The Sussex County Family Court building on The Circle in Georgetown is bursting at the seams. Space is so limited that prison inmates move through public areas where children and their parents sometimes wait.
A proposed $80 million, 100,000-square-foot court building would more than triple the size of the existing court, opened in 1988.
During a Feb. 14 tour, Family Court Chief Judge Michael Newell and Judge Peter Jones pointed out cramped working spaces and courtrooms. Handicap accessibility is limited and there is no space to separate litigants for private discussions. The detention center is so small it does not comply with the law.
On the first floor in the lobby, just past the security check, people waiting for mediation are grouped together around tables. “This can be an emotional time. In modern courtrooms, there needs to be a separation of litigants,” Jones said.
Since the existing building opened, Family Court caseload has nearly doubled, and the types of cases Family Court handles have changed and increased.
But to Newell, a new building is much more than bricks and mortar. “There needs to be dignity in a courthouse for the litigants. Jurisdiction, times and population have changed,” Newell said.
“It's beautiful outside. It's a shame this location is not large enough to meet the needs of a new Family Court,” Jones said.
The new court will be built a block east of the existing building on several parcels at the intersection of Market and Race streets. All existing buildings on the property will be torn down. The existing court will revert to the state and likely be used for court and Department of Justice offices.
Security is addressed
Security is a major issue addressed in the new design. “An inmate in an orange or white suit in shackles escorted through a public lobby is not acceptable in 2020,” Newell said.
The existing courthouse has no separate entrance or elevator for use by the Department of Correction when when inmates are escorted in and out of the building.
The elevator and hallway used by staff and judges are also used by inmates, so staff has to view a monitoring screen and stay away from the elevator when an inmate is present. Those issues will be addressed in the new design.
The current holding cell area has three rooms, and not two rooms for male and female detainees and two rooms for male and female juvenile detainees, which federal law requires.
Newell said the law dictates that all detainees be out of sight and sound of one another. “Here, they are all together, and that just doesn't work,” he said. “There is no dignity, no security and no privacy.”
A 2006 Southern Court Facilities Space Study found Sussex Family Court was deficient in meeting modern safety and security standards.
More, larger courtrooms
The records storage area is in the same hallway used by judges, court staff and DOC staff, and has limited availability to the public. Both judges acknowledged that records should be easily accessible to the public.
The six courtrooms in Sussex Family Court, averaging 600 square feet, will be replaced with at least eight courtrooms averaging 1,400 to 1,800 square feet.
Jones said courts frequented by children need to be more child-friendly, with private areas for attorneys and families to meet before proceedings.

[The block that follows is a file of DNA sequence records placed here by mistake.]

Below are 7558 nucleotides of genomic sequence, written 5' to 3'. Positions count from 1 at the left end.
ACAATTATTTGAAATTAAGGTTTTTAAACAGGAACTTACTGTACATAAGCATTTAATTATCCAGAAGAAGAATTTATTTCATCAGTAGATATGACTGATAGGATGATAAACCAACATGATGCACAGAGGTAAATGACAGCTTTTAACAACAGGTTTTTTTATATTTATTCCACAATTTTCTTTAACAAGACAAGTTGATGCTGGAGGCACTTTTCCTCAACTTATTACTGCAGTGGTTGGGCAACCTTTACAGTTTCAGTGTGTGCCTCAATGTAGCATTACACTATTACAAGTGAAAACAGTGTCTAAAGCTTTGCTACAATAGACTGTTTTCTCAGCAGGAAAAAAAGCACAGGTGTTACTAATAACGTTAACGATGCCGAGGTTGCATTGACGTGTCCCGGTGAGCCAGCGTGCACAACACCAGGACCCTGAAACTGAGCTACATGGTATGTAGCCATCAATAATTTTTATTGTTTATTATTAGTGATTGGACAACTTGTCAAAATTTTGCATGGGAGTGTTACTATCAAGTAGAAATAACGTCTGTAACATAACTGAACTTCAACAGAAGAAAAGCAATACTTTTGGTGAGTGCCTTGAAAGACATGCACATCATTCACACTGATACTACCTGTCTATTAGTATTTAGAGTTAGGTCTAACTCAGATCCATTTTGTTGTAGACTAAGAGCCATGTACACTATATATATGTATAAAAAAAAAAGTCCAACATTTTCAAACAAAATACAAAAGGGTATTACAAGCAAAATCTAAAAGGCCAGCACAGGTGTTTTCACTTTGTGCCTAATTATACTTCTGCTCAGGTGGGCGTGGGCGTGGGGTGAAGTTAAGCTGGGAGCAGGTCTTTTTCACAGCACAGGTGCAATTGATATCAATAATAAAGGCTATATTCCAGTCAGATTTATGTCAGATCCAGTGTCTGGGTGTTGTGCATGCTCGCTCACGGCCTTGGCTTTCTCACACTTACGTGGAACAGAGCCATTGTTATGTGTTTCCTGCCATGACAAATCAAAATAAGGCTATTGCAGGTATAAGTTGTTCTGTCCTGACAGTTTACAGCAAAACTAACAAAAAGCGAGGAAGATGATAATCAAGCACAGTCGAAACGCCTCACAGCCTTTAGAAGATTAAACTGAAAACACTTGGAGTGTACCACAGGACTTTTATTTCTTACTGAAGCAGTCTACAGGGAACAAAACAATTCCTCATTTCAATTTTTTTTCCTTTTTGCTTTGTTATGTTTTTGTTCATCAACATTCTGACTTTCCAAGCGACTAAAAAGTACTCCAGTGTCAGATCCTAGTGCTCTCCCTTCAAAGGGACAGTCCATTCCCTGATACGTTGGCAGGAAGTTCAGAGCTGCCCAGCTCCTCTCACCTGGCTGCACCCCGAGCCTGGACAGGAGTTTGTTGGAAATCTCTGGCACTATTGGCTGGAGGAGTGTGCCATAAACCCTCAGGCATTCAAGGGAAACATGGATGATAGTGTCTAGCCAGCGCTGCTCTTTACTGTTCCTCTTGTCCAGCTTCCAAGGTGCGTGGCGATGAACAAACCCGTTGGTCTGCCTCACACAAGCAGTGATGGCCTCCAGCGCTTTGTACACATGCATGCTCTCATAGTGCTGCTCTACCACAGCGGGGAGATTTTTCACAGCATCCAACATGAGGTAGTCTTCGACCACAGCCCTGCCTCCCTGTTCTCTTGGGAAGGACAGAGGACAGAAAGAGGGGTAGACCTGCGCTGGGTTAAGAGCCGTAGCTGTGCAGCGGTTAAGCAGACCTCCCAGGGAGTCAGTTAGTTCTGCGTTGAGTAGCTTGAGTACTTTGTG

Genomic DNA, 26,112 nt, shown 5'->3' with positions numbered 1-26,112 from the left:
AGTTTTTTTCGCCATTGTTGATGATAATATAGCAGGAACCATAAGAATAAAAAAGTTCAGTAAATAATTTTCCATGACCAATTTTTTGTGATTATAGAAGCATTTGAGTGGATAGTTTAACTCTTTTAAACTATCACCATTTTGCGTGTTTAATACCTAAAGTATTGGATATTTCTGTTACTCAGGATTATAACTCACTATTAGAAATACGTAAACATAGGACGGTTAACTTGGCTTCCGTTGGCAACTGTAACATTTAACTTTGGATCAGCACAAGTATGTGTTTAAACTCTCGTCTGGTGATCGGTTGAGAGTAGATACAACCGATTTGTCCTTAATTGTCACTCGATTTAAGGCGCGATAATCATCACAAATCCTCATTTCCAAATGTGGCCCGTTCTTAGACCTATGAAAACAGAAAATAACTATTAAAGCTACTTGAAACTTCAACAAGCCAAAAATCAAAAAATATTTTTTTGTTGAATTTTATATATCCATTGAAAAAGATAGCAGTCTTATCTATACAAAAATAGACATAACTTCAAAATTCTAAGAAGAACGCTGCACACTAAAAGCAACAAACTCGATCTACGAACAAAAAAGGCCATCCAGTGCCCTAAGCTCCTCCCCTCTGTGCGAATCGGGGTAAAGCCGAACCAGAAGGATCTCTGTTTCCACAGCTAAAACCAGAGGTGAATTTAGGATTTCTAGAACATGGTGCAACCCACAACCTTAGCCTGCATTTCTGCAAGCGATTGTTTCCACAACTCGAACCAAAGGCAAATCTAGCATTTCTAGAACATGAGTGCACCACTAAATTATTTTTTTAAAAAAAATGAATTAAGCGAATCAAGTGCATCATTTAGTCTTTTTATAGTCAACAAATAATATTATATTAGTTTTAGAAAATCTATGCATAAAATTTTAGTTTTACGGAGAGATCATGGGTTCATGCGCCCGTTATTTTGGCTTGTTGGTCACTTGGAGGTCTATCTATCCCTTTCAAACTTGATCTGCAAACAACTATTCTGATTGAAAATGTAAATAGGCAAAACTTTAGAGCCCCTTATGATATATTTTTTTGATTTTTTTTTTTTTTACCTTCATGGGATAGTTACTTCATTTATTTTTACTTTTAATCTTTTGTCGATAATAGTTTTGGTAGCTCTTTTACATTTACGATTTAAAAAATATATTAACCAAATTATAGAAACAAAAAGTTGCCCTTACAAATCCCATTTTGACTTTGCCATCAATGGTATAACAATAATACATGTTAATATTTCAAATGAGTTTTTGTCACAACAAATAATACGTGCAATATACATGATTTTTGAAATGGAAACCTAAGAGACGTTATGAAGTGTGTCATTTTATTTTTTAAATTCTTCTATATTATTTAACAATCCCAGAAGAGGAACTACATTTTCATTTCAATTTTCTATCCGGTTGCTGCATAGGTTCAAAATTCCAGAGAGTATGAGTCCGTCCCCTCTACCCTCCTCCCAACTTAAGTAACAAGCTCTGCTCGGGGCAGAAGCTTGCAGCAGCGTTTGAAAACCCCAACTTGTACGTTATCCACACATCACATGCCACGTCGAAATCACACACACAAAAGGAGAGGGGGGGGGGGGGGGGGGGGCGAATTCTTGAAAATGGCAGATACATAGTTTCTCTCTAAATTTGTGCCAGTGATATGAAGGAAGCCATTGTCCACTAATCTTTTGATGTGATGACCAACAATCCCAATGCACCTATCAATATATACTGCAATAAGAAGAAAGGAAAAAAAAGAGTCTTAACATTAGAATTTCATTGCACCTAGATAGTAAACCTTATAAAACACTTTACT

Newell said the court's 65 employees are working in cramped conditions with makeshift cubicles using every square inch of space, and support agencies leasing space are also cramped.
The new court would have rooms for the Attorney General's Office, Office of Defense Services, child advocates and other stakeholders, said Sean O'Sullivan, chief of community relations with the Office of the Courts.
Sussex and Kent projects
Newell said Kent County Family Court shares many of the same challenges, and the state has plans to build a new court in Dover. He said the Sussex County project will come first, and he hopes ground will be broken by 2021. Both projects are in the pre-design phase, he said.
He said all the real estate at the new site has been acquired.
O'Sullivan said there is $17.2 million in reserves and another $17.5 million in Gov. John Carney's proposed budget for the project, enough for design to proceed. He said it's estimated another $46 million in state funds will be needed to complete construction. “We'll have to go back next fiscal year for more funding. We have good support from the governor and in Leg Hall,” he said.
ABOUT FAMILY COURT
In fiscal year 2019, there were more than 11,000 filings, an increase of 91 percent over the past three decades.
Family Court presides over juvenile delinquency, child neglect, dependency, child abuse, adult misdemeanor crimes against juveniles, child and spouse support, paternity, custody and visitation of children, adoptions, terminations of parental rights, divorces and annulments, property divisions, enforcement of separation agreements, guardianship over minors, orders of protection from abuse, and intra-family misdemeanor crimes. Family Court also has misdemeanor jurisdiction over offenses committed between former spouses, persons cohabitating together as a couple and people living separate, with a child in common.
More than 80 percent of litigants represent themselves. “That's unfortunate because litigation is complicated. We wish everyone had an attorney, but most can't afford it,” Jones said, adding in some cases the court can appoint an attorney.